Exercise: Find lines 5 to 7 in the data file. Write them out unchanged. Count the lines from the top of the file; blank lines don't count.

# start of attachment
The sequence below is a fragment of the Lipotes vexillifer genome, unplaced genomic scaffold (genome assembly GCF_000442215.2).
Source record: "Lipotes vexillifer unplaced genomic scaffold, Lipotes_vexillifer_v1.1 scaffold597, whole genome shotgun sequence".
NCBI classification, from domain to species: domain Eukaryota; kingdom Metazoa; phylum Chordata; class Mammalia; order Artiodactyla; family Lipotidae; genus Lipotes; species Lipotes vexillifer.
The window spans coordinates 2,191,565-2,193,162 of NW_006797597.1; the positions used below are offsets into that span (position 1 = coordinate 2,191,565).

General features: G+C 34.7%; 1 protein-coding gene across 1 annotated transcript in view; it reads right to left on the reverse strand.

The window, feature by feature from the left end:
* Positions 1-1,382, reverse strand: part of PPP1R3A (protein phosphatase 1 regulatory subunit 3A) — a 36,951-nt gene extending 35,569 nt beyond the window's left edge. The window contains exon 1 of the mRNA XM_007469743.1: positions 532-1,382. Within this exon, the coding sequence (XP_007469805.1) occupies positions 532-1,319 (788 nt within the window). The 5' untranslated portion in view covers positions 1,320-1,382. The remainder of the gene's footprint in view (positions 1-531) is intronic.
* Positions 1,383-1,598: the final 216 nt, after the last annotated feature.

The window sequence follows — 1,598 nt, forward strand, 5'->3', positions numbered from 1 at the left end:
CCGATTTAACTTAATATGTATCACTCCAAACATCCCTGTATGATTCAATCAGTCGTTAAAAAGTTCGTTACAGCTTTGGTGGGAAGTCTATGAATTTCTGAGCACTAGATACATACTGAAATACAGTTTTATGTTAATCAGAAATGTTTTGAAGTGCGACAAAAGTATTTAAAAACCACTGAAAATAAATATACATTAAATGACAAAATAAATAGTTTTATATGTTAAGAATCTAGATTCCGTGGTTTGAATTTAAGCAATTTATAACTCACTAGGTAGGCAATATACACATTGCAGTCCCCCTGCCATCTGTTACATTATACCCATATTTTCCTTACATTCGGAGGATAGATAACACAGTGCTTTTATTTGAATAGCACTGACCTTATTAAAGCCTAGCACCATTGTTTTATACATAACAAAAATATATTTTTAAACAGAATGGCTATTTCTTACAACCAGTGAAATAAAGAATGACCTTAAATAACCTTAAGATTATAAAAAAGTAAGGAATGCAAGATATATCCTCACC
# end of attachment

General features: G+C 34.7%; 1 protein-coding gene across 1 annotated transcript in view; it reads right to left on the reverse strand.

The window, feature by feature from the left end:
* Positions 1-1,382, reverse strand: part of PPP1R3A (protein phosphatase 1 regulatory subunit 3A) — a 36,951-nt gene extending 35,569 nt beyond the window's left edge. The window contains exon 1 of the mRNA XM_007469743.1: positions 532-1,382. Within this exon, the coding sequence (XP_007469805.1) occupies positions 532-1,319 (788 nt within the window). The 5' untranslated portion in view covers positions 1,320-1,382. The remainder of the gene's footprint in view (positions 1-531) is intronic.